Updated heart failure measures add newer meds



Safety measures for lab monitoring of mineralocorticoid receptor agonist therapy, performance measures for sacubitril/valsartan, cardiac resynchronization therapy and titration of medications, and quality measures based on patient-reported outcomes are among the updates the joint task force of the American College of Cardiology and the American Heart Association have made to performance and quality measures for managing adults with heart failure.

Dr. Gregg C. Fonarow interim chief of cardiology UCLA

Dr. Gregg C. Fonarow

The revisions, published online Nov. 2 in the Journal of the American College of Cardiology, update the 2011 ACC/AHA heart failure measure set, writing committee vice chair Gregg C. Fonarow, MD, said in an interview. The 2011 measure set predates the 2015 approval of the angiotensin receptor neprilysin inhibitor (ARNI) sacubitril/valsartan for heart failure in adults.

Measures stress dosages, strength of evidence

“For the first time the heart failure performance measure sets also focus on not just the use of guideline-recommended medication at any dose, but on utilizing the doses that are evidence-based and guideline recommended so long as they are well tolerated,” said Dr. Fonarow, interim chief of cardiology at the University of California, Los Angeles. “The measure set now includes assessment of patients being treated with doses of medications at 50% or greater of target dose in the absence of contraindications or documented intolerance.”

The update includes seven new performance measures, two quality measures, and one structural measure. The performance measures come from the strongest recommendations – that is, a class of recommendation of 1 (strong) or 3 (no benefit or harmful, process to be avoided) – in the 2017 ACC/AHA/Heart Failure Society of American heart failure guideline update published in Circulation.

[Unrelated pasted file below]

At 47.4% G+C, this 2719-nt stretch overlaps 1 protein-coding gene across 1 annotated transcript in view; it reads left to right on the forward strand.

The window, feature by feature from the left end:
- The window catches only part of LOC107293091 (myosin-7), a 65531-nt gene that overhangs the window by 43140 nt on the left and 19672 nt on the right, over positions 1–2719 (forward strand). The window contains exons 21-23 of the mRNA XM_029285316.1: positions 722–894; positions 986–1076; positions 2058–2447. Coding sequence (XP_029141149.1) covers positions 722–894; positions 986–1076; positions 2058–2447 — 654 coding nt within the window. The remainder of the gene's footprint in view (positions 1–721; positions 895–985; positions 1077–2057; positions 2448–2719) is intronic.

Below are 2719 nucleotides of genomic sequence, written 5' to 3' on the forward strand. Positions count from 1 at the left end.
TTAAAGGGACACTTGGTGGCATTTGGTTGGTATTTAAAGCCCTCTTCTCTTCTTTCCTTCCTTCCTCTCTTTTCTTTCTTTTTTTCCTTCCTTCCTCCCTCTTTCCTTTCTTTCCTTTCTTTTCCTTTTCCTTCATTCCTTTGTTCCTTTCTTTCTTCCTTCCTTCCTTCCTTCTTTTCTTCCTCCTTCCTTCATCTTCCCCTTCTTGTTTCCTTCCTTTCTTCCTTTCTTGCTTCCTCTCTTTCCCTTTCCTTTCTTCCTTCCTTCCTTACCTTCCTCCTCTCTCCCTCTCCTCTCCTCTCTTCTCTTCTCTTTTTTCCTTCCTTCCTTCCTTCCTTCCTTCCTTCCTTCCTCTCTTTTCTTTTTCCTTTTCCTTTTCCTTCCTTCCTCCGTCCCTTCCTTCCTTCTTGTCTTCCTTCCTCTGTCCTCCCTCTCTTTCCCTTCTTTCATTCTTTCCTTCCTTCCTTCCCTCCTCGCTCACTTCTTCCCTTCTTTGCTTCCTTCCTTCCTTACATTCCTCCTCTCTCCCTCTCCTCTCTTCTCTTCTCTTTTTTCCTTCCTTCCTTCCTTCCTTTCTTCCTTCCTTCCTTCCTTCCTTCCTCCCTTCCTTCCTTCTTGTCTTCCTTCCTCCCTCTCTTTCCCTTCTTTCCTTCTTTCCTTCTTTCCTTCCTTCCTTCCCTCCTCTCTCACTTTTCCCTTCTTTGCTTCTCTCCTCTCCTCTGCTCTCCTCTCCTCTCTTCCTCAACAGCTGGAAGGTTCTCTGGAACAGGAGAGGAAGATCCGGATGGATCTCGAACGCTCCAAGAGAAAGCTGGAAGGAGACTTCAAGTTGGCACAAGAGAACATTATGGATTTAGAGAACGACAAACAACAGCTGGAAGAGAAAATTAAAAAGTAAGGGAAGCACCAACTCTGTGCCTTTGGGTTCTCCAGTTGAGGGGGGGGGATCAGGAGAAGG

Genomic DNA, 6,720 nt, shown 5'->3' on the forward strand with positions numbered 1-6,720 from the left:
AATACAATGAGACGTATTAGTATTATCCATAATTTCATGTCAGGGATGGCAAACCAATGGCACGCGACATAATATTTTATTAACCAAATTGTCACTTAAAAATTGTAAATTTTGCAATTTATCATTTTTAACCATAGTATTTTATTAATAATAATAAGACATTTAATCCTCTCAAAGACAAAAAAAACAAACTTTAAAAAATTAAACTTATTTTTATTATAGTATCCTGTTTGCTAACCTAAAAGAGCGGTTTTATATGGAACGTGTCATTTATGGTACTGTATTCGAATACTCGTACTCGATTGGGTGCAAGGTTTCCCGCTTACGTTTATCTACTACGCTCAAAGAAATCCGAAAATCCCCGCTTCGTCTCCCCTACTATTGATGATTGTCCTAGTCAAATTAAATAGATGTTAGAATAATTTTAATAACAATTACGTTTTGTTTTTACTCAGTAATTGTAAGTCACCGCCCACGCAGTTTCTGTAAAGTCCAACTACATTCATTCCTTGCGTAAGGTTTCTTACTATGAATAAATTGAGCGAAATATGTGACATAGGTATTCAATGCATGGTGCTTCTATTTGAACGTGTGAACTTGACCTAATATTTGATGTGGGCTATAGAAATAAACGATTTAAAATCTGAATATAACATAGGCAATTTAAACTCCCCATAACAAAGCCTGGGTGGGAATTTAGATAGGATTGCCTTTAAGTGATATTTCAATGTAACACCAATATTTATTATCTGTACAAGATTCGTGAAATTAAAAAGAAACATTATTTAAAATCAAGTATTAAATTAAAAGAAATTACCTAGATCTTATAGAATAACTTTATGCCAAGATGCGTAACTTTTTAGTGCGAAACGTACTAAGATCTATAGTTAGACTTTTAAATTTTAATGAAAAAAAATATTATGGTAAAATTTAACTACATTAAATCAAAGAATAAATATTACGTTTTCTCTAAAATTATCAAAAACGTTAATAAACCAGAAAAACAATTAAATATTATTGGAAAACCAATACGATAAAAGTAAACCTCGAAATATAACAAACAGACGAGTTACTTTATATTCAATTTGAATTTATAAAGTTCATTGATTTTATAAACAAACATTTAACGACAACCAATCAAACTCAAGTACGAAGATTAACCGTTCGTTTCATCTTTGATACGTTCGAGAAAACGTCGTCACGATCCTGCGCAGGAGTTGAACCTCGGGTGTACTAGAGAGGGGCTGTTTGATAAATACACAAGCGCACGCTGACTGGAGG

In addition to the 2017 update, the writing committee also reviewed existing performance measures. “Those management strategies, diagnostic testing, medications, and devices with the strongest evidence and highest level of guideline recommendations were further considered for inclusion in the performance measure set,” Dr. Fonarow said. “The measures went through extensive review by peer reviewers and approval from the organizations represented.”

Specifically, the update includes measures for monitoring serum potassium after starting mineralocorticoid receptor antagonists therapy, and cardiac resynchronization therapy for patients with heart failure with reduced ejection fraction already on guideline-directed therapy. “This therapy can significantly improve functional capacity and outcomes in appropriately selected patients,” Dr. Fonarow said.

New and retired measures

The update adds two performance measures for titration of medications based on dose, either reaching 50% of the recommended dose for a variety of medications, including ARNI, or documenting that the dose wasn’t tolerated for other reason for not using the dose.

The new structural measure calls for facility participation in a heart failure registry. The revised measure set now consists of 18 measures in all.

The update retired one measure from the 2011 set: left ventricular ejection fraction assessment for inpatients. The committee cited its use above 97% as the reason, but LVEF in outpatients remains a measure.

The following tree measures have been revised:

  • Patient self-care education has moved from performance measure to quality measure because of concerns about the accuracy of self-care education documentation and limited evidence of improved outcomes with better documentation.
  • ACE inhibitor or angiotensin receptor blocker therapy for left ventricular systolic dysfunction adds ARNI therapy to align with the 2017 ACC/AHA/HFSA update.
  • Postdischarge appointments shifts from performance to quality measure and include a 7-day limit.

Measures future research should focus on, noted Dr. Fonarow, include the use of sodium glucose cotransporter 2 (SGLT2) inhibitors for heart failure, including in patients without diabetes. “Since the ACC/AHA heart failure guidelines had not yet been updated to recommend these therapies they could not be included in this performance measure set,” he said.

He also said “an urgent need” exists for further research into treatments for heart failure with preserved ejection fraction along with optimal implementation strategies.

“If these ACC/AHA heart failure performance measures were applied in all settings in which patients with heart failure in the United States are being cared for, and optimal and equitable conformity with each of these measures were achieved, over 100,000 lives a year of patients with heart failure could be saved,” he said. “There’s in an urgent need to measure and improve heart failure care quality.”

Dr. Fonarow reported financial relationships with Abbott, Amgen, AstraZeneca, CHF Solutions, Janssen, Medtronic, Merck, and Novartis.

SOURCE: American College of Cardiology/American Heart Association Task Force on Performance Measures. J Am Coll Cardiol. 2020 Nov 2;76:2527-64.

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